After years of struggling to compete with lower-cost Chinese counterparts, European telecommunications companies Nokia and Ericsson stand to win big from the U.S.-China trade war, CNBC's Jim Cramer argued Wednesday.
"These once-beleaguered companies now have a chance to win the race for 5G supremacy," he said on "Mad Money." "Their equipment might be more expensive than what the Chinese can make. Sometimes I think a lot of people would say it's even lower quality. Actually, I think the majority might say that. But you better believe neither Sweden nor Finland are pressuring their companies to spy on their customers."
Cramer's line of thinking stemmed from U.S. intelligence agencies' crackdown on Chinese telecom players Huawei and ZTE, which have both been accused of having close relationships with the Chinese government and using their hardware to spy on U.S. consumers.
The flood of damaging news reports about the two companies — including stories about the White House considering an executive order to ban U.S. companies from purchasing their products and the criminal charges filed against Huawei's chief financial officer — "hurts their ability to win new contracts," Cramer explained.
"That's where the opportunity comes in," he said. "If you're a telco carrier and you've been warned off of Huawei and ZTE, where are you going to go buy your 5G technology?"
Enter Nokia and Ericsson. After being "horrific underperformers" for years, their stocks have finally caught a two-pronged tailwind from their improving prospects in the 5G arena and the U.S. government's China crackdown, the "Mad Money" host said.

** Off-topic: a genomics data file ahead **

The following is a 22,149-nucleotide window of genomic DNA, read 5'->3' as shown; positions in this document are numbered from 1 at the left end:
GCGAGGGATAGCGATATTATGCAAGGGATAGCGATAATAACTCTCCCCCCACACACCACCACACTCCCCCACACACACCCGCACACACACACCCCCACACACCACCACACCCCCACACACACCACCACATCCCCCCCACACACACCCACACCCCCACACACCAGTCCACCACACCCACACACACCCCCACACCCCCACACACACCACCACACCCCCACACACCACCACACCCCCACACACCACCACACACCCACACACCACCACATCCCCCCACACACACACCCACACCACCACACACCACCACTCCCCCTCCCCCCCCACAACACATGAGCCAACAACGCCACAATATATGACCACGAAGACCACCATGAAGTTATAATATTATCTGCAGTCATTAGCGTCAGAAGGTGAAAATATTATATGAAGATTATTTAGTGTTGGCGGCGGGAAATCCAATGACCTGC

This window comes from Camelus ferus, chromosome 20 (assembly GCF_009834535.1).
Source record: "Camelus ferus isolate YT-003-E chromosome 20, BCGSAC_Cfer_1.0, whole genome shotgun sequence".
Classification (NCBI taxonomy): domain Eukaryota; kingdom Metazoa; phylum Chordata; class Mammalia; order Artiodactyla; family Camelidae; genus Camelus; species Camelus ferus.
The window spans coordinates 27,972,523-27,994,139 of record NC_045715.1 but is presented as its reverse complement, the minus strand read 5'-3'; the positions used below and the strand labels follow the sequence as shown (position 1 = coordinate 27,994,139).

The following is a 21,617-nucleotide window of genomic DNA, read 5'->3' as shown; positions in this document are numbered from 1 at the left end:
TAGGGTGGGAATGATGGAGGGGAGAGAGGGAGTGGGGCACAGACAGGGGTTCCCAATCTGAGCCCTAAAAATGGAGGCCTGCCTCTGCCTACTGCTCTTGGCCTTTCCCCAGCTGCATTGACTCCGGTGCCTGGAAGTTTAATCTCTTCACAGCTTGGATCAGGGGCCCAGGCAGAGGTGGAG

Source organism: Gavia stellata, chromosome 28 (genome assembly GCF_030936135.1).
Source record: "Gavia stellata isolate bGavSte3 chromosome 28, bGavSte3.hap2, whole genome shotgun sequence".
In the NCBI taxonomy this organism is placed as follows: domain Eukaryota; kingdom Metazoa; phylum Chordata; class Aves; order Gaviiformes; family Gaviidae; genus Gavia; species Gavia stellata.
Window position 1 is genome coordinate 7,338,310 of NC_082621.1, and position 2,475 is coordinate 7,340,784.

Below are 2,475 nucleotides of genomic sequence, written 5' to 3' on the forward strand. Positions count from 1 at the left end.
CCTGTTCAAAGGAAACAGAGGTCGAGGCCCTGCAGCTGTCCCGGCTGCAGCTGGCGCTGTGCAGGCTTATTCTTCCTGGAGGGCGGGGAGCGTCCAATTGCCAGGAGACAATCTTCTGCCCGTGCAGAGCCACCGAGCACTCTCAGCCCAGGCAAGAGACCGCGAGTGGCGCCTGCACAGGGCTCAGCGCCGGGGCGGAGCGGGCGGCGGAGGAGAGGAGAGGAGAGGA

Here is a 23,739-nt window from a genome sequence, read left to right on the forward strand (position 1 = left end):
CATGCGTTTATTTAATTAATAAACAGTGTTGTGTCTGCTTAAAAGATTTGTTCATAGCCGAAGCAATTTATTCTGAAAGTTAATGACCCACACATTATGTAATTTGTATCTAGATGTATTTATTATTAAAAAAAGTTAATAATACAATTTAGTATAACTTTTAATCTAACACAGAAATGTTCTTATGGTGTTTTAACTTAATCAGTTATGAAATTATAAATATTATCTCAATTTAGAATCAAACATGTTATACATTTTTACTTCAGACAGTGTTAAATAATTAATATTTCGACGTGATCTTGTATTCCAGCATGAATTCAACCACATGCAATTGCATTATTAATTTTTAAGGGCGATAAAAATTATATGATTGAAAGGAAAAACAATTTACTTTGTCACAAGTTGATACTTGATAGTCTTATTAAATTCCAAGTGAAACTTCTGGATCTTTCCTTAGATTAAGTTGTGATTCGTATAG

Which stock wins out? Cramer thought both companies' most recent earnings reports were solid, with Ericsson delivering strong sales and a bullish outlook for the year ahead and Nokia issuing good headline numbers. And even though Nokia's stock dropped on what some saw as weak outlook for the first half of 2019, Cramer didn't agree with the move.
"The truth is Nokia's stock soared higher when Ericsson posted good numbers the week before, and stocks that run up into earnings tend to sell off even on strong numbers. Now, Nokia's American shares are at $6.05, which, to me, is crazy," he said. "I prefer Nokia here, both because it's too cheap here and because it has a better portfolio of end-to-end solutions. I have not recommended Nokia since 1997."
So while the U.S.-China trade dispute might be a hindrance to some industries, the global telecom space seems to be breathing a sigh of relief, Cramer concluded.
"For years, Nokia and Ericsson have been steamrolled by Huawei and ZTE. That's over. Now, the U.S. government is doing everything it can to keep these companies out of 5G wireless, not just here, but worldwide, and that is a huge opportunity for Nokia and Ericsson," he said. "I think they both work, although I do prefer Nokia, and I bet both stocks will get more attractive as our government keeps ratcheting up the pressure on well, our allies, to not use anything from these Chinese companies. Let's be honest: convincing Europe to buy European? It isn't really all that tough a sell."